Do you know who this is?
-She was on the ground floor of the kindergarten movement in the US
-She wrote the lyrics to Good Morning to You.
-She won a lawsuit – and donated the money to educating young people.
Patty Smith Hill was born in Anchorage, Kentucky, on March 27, 1868. Her parents were Reverend William Wallace Hill and Martha Jane Smith Hill, and Patty was one of six children. Her father was a Presbyterian minister and a founder of Bellewood Female Seminary. Her father regularly worked with colleges, and her mother was college educated – a rarity for the era. Her mother believed that children should have fun at every possible opportunity, and she established extensive play areas at their home where the children spent hours playing freely and building with bricks, barrels, and boards. Patty would be enrolled in the Seminary until the family moved to Missouri.
The family moved to Fulton, Missouri when Patty was six, and when her father died four years later in 1878 the family moved to Louisville, Kentucky. She attended public schools before attending the Louisville Collegiate Institute in 1882. Patty would become interested in primary age children, and took training to become an educator, becoming a part of the kindergarten movement that was sweeping the country from the late 19th century through the early 20th century. She would become one of the first five to graduate from the first kindergarten training school in Louisville, which was under the leadership of Anne E. Bryan. The Institute would expose Patty to the newest theories of education, which she would absorb, mold, alter, and use.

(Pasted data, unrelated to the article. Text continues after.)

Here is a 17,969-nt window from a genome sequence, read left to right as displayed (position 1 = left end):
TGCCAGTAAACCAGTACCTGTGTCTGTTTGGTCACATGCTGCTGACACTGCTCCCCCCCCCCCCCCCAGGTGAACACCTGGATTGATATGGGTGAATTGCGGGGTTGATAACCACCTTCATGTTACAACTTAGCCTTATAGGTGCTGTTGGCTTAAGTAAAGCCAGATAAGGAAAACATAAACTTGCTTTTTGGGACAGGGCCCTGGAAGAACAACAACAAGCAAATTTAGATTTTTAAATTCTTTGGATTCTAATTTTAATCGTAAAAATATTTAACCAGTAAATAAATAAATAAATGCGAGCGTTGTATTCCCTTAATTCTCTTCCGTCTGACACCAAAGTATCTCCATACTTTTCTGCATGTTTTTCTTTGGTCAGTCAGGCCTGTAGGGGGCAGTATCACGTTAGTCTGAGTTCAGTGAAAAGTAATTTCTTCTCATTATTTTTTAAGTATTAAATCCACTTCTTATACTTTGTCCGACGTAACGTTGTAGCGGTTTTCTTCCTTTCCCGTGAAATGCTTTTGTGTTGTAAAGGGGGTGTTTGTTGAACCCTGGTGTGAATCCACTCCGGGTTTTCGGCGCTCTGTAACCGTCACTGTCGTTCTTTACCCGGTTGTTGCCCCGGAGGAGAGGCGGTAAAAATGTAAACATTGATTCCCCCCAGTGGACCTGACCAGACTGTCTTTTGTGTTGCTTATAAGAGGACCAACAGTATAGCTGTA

In 1887 the Free Kindergarten Association was established by a group of prominent Louisville women. Within a decade the Association had ten kindergartens established –under the guidance and direction of Patty Hill. Patty would encourage her young charges to engage in individual and group creative play, and she used music, plays, poetry, and stories as an integral art of her curriculum.” She also devised an exhibition for the 1893 World’s Columbian Exhibition in Chicago, which was designed to inform the public of the merits of a kindergarten program.
Her ideas were controversial at the time, but gradually interest grew in them from educators around the world. She would be invited by Dr. James Russell – Dean of the Teacher’s College - in 1905 to present a series of lectures at the Teacher’s College, Columbia University. She convinced Russell of the need for a demonstration kindergarten, and was asked to return for a semester to teach at Columbia. She began the Speyer School of Experimental Playroom, and when her semester was over, she was invited – and accepted – the job of permanent faculty member.
She traveled in educational circles visited by John Dewey, Edward Thorndyke, and William H. Kilpatrick. At the Teachers College Patty would grow and expand mentally and professionally. She would invent Patty Hill blocks, which were the sets of large blocks - some of which were nearly the size of small children. The blocks allowed their young builders to create magnificent structures that they could people with their classmates and their imaginations. She became the head of the Department of Nursery School, Kindergarten, and First Grade Education in 1910 – a post she held for thirty years – and in 1921 received an additional position as Director of the Institute for Child Welfare Research (which was later known as the Institute for Child Development) with its demonstration nursery school. She was granted a full professorship in 1922.